Review: Divines

Oulaya Amamra in Divines

Divines is a high energy French film about teenagers in the Paris suburbs from first time director Houda Benyamina. Benyamina won the Golden Camera at Cannes last year, and the film was nominated Best Motion Picture – Foreign Language at the Golden Globes. Divines is now on Netflix.

Oulaya Amamra in the lead as Dounia is electrifying in the role. Dounia lives in a Roma banlieue of the city with her drunken mother (Majdouline Idrissi). Her best friend Maimouna (Déborah Lukumuena) is Muslim – her father leads a small mosque. The two long to escape their circumstances. Dounia thinks the answer is, “money, money, money” and she’s willing to do almost anything to get lots of it.

Déborah Lukumuena and Oulaya Amamra in Devines
Déborah Lukumuena and Oulaya Amamra in Divines

The film opens with Dounia and Maimouna in the streets acting silly, filming themselves with their phones, and giggling. Then we hear Arabic music and see Dounia waiting for Maimouna to get out of prayer time. Seconds later we see Dounia as a tough kid in a shouting match with her teacher, who wants to help her find a job as a receptionist.

The contrast between Dounia and Maimouna as just kids and the dangerous adult world they put themselves into is constantly reinforced in the film. One of the most touching scenes is when the two girls hire themselves out to the local drug dealer Rebecca (a fantastic Jisca Kalvanda). They are standing watch waiting for drug buyers when they engage in a childish fantasy about driving in a luxury convertible. The fantasy was filmed in such a way that the audience was right in it as well. Later, Dounia is selling drugs to someone from the same location and he beats her bloody.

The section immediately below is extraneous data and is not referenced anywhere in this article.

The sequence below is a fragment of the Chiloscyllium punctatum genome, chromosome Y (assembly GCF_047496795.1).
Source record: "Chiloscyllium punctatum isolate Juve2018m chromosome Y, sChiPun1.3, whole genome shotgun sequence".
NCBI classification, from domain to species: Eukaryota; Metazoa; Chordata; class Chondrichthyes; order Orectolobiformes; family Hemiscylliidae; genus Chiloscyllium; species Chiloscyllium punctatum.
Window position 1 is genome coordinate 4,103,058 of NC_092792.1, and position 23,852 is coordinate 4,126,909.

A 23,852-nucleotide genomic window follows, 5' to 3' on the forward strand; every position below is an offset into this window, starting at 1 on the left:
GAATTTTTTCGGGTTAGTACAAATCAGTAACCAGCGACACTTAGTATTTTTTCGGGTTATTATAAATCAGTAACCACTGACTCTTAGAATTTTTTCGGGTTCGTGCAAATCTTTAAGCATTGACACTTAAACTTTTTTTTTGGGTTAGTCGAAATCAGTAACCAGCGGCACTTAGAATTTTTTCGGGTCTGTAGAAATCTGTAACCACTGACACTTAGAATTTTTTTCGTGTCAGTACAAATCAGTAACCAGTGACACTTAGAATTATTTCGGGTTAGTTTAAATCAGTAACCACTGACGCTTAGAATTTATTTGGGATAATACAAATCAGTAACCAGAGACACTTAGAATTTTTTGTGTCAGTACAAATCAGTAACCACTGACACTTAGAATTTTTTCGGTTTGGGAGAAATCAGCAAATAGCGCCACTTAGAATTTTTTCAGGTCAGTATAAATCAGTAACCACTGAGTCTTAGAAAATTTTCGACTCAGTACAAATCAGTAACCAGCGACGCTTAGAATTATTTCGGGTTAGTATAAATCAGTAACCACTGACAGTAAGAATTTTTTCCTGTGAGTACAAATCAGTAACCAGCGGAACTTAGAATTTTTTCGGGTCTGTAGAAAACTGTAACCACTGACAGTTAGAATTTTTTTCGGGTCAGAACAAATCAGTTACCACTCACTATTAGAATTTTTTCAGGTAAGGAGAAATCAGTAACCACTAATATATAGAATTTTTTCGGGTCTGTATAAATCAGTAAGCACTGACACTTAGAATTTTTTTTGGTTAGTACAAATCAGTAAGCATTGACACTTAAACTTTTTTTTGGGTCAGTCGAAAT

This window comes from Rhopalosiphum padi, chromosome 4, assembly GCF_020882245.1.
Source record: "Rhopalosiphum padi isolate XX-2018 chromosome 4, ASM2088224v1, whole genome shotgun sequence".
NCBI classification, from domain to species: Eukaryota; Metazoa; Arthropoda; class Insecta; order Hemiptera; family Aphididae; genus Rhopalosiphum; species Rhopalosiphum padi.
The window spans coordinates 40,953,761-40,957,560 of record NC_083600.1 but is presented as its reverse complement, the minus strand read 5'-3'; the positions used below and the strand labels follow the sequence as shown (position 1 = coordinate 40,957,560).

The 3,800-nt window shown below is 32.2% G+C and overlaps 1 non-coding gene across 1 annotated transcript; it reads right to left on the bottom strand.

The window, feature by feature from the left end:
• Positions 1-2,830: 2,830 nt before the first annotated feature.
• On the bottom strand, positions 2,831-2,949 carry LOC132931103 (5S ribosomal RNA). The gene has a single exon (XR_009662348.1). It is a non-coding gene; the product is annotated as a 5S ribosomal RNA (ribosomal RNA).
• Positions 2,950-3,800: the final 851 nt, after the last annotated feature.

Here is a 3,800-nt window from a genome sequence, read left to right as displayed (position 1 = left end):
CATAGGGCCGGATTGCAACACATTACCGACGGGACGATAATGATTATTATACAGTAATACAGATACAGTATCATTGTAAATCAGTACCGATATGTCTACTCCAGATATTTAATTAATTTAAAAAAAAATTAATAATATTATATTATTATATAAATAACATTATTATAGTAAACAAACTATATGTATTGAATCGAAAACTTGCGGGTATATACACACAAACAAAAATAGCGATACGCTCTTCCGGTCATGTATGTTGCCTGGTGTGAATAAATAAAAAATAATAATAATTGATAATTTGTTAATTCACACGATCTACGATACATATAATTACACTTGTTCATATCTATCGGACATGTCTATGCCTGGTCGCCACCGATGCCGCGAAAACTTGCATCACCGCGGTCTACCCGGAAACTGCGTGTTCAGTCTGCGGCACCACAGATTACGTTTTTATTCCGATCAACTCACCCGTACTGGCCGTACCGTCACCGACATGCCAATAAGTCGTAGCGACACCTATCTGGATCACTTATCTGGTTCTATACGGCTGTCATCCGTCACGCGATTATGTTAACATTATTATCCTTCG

The love and friendship between Dounia and Maimouna is the heart of the film. The two mean everything to each other. The girls spend their free time watching a dance troop practice. They hide high above among the pipes and the rigging.

Kevin Mischel
Kevin Mischel in Divines

Dounia is particularly taken with the dancer Djigui (Kevin Mischel) and often goes without Maimouna to watch him rehearse alone. She’s attracted to Djigui. He’s found a way to escape through dance and I think she’s fascinated by the beauty and grace of what he does as much as she is to him as a person. He eventually realizes she’s watching. The two of them have both confrontations and sweet moments.

The girls advance from selling drugs on street corners to stealing gasoline. Then Rebecca sends Dounia to steal thousands from a rich man. While alone with him. In his apartment. The results are disastrous. The final scene is one of operatic drama and stylized beauty.

Divines is completely engaging from start to finish. You care about the characters immediately. The love between the girls, Dounia’s pain with her family situation, the terrifying missteps of youth in a dangerous adult world – it hits right in the gut.

I absolutely recommend Divines.

Watch the Trailer for Divines

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